Using Drones for Marine Photography

Finding the place for drones in shooting boats for photos and videos.
Boat Drones
SeaHEX is a waterproof, floating drone. Courtesy SeaHEX

We’re boasting two innovations in presenting this month’s content to you, both centered on our cover.

We normally photograph cover boats from a helicopter, but the Malibu M235 gracing this issue’s cover was shot utilizing a drone. These days, using a drone for photography might appear to be a no-brainer, but the fact is the situation needs to be just right for a drone to make sense. The boat needs to be going slow enough so the drone can match speed with the boat so a blur-free still image can be shot. Still images are much more demanding in this regard than video.

Moreover, most new boats don’t look right until they are up and running at 30 or more miles per hour. Such speed delivers a bow-up attitude, ensures the stern isn’t dragging, and shows some of the boat’s bottom. It also adds energy and excitement to the image that one can feel, especially if the viewer is a boater to begin with. But higher speeds can outrun many drones and, at the least, cut down on the amount of time they can remain airborne.


Then there’s the drone pilot. How do we get the shot without including the pilot in the shot? Answer: We need another boat to chase the cover boat, which is not that big of a deal — the expense is similar to that of hiring a helicopter. But we often shoot on the ocean, and even on a calm day, the motion at the speed required makes it difficult to control the drone with precision. If any group can understand the challenge of manipulating a mini-joystick while watching a cellphone screen at planing speed in ocean swells, it’s you, Boating readers.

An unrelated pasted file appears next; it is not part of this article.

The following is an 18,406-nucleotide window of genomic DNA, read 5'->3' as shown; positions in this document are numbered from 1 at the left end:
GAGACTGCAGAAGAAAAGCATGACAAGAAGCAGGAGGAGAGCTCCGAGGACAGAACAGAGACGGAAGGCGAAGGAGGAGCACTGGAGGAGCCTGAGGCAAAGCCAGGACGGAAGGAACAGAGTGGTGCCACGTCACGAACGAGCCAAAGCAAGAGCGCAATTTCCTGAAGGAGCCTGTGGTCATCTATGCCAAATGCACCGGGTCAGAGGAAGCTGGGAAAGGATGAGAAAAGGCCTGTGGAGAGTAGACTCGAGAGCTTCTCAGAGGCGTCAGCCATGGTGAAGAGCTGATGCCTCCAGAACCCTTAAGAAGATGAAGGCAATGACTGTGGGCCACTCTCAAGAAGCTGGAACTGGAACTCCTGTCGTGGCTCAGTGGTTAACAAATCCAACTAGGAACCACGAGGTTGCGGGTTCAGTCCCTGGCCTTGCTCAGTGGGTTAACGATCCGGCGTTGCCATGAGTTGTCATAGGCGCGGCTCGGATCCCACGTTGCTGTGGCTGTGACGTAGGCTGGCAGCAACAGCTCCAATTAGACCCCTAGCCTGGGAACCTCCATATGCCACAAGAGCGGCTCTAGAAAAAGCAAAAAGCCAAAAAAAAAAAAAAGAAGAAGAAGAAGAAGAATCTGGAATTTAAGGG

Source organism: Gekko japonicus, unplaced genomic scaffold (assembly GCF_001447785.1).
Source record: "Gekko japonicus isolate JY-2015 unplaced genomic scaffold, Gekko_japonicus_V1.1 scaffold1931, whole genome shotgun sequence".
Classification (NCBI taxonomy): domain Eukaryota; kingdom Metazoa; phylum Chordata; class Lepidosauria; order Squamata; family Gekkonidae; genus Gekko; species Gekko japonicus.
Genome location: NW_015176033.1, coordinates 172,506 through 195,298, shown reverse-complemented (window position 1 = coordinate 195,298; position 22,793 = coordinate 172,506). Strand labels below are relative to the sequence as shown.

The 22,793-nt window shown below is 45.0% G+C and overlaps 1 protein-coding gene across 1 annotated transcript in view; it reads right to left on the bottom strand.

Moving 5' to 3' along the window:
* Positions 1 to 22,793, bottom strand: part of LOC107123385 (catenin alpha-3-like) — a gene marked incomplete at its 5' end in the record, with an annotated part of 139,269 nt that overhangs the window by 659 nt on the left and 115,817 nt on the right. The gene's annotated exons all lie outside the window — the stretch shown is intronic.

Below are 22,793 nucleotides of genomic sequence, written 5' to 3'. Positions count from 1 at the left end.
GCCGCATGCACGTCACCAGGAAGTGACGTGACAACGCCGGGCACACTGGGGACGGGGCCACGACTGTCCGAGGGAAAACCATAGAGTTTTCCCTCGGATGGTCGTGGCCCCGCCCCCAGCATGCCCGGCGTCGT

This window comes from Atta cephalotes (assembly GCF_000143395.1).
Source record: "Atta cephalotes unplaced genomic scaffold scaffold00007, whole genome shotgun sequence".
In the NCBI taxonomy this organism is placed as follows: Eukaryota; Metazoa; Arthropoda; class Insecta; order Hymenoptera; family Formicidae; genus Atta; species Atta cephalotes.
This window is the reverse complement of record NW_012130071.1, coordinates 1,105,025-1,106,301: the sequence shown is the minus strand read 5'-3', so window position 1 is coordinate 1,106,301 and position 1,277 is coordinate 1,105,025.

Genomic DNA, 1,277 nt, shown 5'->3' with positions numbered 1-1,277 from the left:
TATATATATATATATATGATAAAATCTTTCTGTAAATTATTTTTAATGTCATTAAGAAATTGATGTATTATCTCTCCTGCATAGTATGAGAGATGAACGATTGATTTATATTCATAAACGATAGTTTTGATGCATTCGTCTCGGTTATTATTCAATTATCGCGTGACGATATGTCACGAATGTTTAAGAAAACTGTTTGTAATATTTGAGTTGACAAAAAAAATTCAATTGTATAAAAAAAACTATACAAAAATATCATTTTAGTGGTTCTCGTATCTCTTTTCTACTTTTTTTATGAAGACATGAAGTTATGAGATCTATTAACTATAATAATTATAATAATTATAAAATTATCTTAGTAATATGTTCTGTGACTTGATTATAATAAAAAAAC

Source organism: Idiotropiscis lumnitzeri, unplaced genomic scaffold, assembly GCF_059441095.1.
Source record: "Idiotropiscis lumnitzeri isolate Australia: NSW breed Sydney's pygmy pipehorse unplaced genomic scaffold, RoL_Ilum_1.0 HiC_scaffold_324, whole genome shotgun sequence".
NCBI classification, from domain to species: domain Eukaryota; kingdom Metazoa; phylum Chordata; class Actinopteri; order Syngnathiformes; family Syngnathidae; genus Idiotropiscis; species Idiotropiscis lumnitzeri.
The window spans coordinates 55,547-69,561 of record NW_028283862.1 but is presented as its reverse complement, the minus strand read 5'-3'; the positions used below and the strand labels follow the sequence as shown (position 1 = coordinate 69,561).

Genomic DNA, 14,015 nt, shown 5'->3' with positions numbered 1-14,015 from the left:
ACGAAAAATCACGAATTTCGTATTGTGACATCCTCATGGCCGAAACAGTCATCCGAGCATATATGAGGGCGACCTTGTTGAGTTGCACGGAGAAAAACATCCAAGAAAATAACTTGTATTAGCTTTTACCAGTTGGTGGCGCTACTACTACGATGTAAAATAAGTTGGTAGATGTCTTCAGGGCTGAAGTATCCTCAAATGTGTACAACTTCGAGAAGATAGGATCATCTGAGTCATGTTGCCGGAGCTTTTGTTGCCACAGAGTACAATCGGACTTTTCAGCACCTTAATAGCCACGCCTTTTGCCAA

But for this issue we bring you the stunning Malibu M235. A watersports boat, it shows best doing what it was designed to do: make great wakes and waves for its crew to ride. Wakesurfing happens at a very drone-friendly 11-or-so mph. The photo shoot took place on a lake, the boat’s natural element. And because of the specifics of wakesurfing, we were able to incorporate innovation number two on this cover: showing watersports in action. Unlike tubing, water skiing or wakeboarding, wakesurfing occurs close to the boat’s transom. That allowed us to frame a shot to include both boat and rider at a size where the boat can still be seen in some detail (that’s why we use aerial photography for you in the first place).

See the boat we photographed and filmed by drone!


I’d like to thank Garrett Cortese for spearheading this exciting cover as well as other content in this Watersports Issue. Though Cortese is the editorial director of our parent company’s Watersports Group, he is also now a newly minted member of Boating’s editorial team. He joins Pete McDonald, Jim Hendricks, Randy Vance and a host of other experienced professionals who are privileged to bring you the best boating content on the planet.

Takeaway: Drones are known as UAV:Unmanned Aerial Vehicle and require a license to fly for commercial purposes, such as a BOATING cover shoot. We wonder when boat drones will come on the scene? Will we call them UMV (Unmanned Marine Vehicle)?